The purpose of this study is to explain the interrelationships between the elements of strategic thinking, technological change and strategic risks. The main objective of this research is to identify the hierarchy for the elements of thinking, technological change and strategic risk and also to identify the driving powers of these elements.

Design/methodology/approach

The methodology used in this study is modified total interpretive structural modelling and MICMAC analysis which gives the interrelationships and also the driving powers of the elements by analysing the relationships between the elements from the existing literature. This method helps us in answering/understanding the “what”, “how” and “why” of the research. Modified total Interpretive structural modeling is considered in this study, which helps in doing both the paired comparisons and transitivity checks simultaneously. A digraph is constructed at the end of the analysis, which shows the links between the elements, and a driver dependence matrix is constructed, which shows the driving powers.

Findings

This study gives an understanding of the role of the elements, the relationships between them and the hierarchy of addressing these elements, and also the driving and dependence power. Findings of this research give us an understanding of how strategic thinking/technological change/strategic drives the performance of the firm.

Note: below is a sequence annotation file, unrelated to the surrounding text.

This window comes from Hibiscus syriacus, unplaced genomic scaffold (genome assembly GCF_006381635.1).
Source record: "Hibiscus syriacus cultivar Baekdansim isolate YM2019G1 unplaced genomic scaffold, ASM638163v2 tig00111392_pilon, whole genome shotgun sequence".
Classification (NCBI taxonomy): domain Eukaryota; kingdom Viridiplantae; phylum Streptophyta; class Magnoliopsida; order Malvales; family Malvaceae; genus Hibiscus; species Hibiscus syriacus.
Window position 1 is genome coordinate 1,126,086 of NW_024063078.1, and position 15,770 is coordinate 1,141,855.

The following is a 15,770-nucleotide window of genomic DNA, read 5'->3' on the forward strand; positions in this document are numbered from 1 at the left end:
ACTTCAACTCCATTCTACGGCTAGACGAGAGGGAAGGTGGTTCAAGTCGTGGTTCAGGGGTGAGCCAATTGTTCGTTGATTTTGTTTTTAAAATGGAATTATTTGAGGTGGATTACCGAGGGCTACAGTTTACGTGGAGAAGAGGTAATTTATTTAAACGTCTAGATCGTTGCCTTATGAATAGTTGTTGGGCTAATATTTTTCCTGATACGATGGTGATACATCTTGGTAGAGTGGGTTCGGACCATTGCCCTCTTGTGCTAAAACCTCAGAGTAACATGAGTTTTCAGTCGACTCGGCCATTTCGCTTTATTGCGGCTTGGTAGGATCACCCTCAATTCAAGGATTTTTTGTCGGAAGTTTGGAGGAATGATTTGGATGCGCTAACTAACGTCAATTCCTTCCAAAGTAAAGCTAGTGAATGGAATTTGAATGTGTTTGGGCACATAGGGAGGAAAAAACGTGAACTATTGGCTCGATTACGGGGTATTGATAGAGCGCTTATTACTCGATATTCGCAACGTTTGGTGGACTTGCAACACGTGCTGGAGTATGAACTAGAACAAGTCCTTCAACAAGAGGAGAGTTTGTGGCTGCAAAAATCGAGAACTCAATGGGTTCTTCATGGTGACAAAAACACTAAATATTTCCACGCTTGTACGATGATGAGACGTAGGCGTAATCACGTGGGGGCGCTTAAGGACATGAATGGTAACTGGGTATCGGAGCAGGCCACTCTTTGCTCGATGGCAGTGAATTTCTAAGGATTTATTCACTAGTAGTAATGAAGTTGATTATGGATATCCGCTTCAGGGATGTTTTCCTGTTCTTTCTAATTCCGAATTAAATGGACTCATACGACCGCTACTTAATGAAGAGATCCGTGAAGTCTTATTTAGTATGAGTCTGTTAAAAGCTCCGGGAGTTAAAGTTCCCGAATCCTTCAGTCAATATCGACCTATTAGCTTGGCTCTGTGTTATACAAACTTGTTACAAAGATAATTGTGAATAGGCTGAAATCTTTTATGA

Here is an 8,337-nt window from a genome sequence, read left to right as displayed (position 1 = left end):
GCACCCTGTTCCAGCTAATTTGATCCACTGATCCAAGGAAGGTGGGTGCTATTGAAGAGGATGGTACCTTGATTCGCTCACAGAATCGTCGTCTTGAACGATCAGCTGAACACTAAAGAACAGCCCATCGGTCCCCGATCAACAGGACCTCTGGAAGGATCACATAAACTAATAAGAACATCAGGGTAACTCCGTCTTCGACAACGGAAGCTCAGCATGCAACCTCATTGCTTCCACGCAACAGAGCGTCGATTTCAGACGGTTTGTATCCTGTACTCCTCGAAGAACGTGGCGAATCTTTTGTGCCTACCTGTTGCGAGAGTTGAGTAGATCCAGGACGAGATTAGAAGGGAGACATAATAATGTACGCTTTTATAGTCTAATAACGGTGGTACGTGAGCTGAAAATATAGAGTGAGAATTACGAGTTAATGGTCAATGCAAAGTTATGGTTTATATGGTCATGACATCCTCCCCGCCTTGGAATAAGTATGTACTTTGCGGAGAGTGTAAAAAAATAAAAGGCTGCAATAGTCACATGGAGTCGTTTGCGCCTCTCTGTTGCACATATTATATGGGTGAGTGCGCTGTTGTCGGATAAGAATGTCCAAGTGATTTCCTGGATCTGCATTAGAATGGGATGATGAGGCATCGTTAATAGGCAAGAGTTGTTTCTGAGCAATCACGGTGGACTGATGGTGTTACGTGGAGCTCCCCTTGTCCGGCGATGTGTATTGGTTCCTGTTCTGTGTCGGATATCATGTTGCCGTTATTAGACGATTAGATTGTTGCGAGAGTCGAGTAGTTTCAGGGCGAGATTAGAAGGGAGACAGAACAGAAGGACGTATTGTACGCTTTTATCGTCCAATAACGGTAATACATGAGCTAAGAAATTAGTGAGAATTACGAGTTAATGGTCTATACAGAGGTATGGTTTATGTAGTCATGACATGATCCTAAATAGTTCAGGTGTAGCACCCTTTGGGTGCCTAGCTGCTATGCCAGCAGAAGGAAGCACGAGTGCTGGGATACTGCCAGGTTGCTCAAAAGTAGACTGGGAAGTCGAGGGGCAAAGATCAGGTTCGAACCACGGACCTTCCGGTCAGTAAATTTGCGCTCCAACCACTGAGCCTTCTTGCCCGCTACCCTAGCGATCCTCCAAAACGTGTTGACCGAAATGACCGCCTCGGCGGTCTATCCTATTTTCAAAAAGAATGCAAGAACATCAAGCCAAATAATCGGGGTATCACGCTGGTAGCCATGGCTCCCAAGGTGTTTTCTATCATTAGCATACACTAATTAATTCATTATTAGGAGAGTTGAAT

Research limitations/implications

This study is conducted with the help of existing literature; this can be further extended by considering the expert opinion.

Practical implications

The model explains the direct and transitive links of the elements and the strength of the relation between them, which helps the researchers and the practitioners to understand the driving power and importance of these constructs. It also helps us to understand the role of these elements and, if implemented in an organisation, which elements need to be prioritised for enhancing the performance of the firm.

Originality/value

Research done in the past has individually analysed the elements effecting strategic thinking; this study identifies the relationships between the elements of all three constructs and helps in understanding the levels of hierarchy.

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Journal of Indian Business Research, vol. ahead-of-print no. ahead-of-print
Type: Research Article
ISSN: 1755-4195

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Article
Publication date: 9 November 2010

Pekka Aula

This paper aims to discuss the emergence of corporate reputational risk in terms of social media, exploring its threats to and possibilities for organizations' strategic

Abstract

Purpose